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Accession Number PB2013-102930
Title Delinquency Cases Waived to Criminal Court, 2009.
Publication Date Oct 2012
Media Count 4p
Personal Author B. Adams S. Addie
Abstract All states have established an upper age of original jurisdiction for juvenile courts (age 15, 16, or 17, depending on the state). However, states also have various laws that allow juveniles younger than the upper age of juvenile court jurisdiction to be tried as adults. There are three basic types of transfer laws. Concurrent jurisdiction laws allow prosecutors discretion on whether they file a case in juvenile or criminal court. Statutory exclusion laws grant criminal courts original jurisdiction over certain classes of cases involving juveniles. Judicial waiver laws authorize or require juvenile court judges to remove certain youth from juvenile court jurisdiction to be tried as adults in criminal court.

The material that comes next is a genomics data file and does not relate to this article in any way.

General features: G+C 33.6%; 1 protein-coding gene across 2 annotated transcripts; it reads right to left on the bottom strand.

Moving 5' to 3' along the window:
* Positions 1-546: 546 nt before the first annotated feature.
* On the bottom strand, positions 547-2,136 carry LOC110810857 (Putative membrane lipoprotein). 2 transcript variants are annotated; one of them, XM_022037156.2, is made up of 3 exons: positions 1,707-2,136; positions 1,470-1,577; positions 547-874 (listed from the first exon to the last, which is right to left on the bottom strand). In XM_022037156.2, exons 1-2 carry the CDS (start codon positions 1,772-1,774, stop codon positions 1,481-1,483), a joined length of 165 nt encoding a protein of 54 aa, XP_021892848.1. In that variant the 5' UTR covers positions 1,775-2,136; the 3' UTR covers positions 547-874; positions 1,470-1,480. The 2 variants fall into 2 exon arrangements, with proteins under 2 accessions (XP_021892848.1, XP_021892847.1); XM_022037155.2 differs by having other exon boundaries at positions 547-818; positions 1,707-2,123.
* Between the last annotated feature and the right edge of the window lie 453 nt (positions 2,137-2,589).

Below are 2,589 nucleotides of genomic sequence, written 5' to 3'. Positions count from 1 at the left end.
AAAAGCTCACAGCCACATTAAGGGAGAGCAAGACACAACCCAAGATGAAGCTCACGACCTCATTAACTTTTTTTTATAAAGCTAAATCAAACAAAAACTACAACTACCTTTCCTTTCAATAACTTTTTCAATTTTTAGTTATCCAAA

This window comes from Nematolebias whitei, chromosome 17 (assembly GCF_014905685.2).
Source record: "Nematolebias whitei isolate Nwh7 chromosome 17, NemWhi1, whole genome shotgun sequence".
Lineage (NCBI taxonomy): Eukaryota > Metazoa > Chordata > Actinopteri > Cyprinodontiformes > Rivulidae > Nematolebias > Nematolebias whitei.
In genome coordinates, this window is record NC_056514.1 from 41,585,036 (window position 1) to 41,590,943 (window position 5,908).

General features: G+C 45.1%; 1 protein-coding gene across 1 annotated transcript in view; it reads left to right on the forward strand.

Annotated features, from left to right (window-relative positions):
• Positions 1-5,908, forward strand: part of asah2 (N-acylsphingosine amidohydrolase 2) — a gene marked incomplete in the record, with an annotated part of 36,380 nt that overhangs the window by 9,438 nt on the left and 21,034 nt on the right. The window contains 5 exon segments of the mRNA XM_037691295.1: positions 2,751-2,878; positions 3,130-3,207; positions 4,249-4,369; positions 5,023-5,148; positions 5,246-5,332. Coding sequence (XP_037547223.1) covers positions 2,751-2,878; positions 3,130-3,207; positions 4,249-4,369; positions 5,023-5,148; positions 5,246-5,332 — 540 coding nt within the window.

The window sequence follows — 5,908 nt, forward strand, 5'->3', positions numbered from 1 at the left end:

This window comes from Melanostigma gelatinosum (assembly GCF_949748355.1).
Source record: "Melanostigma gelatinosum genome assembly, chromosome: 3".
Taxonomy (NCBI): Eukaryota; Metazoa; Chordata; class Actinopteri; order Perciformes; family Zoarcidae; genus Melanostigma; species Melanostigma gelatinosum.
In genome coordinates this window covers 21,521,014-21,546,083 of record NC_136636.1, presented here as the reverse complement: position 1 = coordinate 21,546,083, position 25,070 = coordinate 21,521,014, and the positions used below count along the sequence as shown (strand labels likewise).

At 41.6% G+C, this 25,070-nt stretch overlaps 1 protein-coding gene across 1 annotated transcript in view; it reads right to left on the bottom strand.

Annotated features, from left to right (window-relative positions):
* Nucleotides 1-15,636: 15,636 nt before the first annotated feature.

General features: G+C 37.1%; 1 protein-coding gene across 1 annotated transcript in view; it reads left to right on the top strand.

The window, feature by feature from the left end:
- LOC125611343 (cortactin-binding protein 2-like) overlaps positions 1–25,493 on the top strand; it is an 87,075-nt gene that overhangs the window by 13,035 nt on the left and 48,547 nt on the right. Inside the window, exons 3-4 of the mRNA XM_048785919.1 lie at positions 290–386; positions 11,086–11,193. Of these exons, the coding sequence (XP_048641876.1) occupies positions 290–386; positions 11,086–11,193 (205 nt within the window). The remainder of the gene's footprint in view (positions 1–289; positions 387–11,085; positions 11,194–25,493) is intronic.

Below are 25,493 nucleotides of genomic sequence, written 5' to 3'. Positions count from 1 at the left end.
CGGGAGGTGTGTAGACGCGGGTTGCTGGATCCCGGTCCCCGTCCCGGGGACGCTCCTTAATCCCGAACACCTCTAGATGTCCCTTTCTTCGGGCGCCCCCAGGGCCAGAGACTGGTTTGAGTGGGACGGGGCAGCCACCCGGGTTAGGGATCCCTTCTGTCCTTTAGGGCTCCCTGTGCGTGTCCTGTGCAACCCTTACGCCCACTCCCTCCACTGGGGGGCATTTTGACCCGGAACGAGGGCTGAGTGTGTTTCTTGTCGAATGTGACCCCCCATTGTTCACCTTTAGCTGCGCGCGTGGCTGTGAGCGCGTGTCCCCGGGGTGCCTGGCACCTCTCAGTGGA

Keywords Adults
Caseloads
Courts
Criminal justice
Judges
Judicial decisions
Jurisdiction
Juvenile delinquency
Juveniles
Prosecution
State laws
Statutes

 
Source Agency Office of Justice Programs.
NTIS Subject Category 92C - Social Concerns
91C - Fire Services, Law Enforcement, & Criminal Justice
43 - Problem Solving Information for State & Local Governments
Corporate Author Department of Justice, Washington, DC. Office of Juvenile Justice and Delinquency Prevention.
Document Type Technical report
Title Note N/A
NTIS Issue Number 1307
Contract Number N/A

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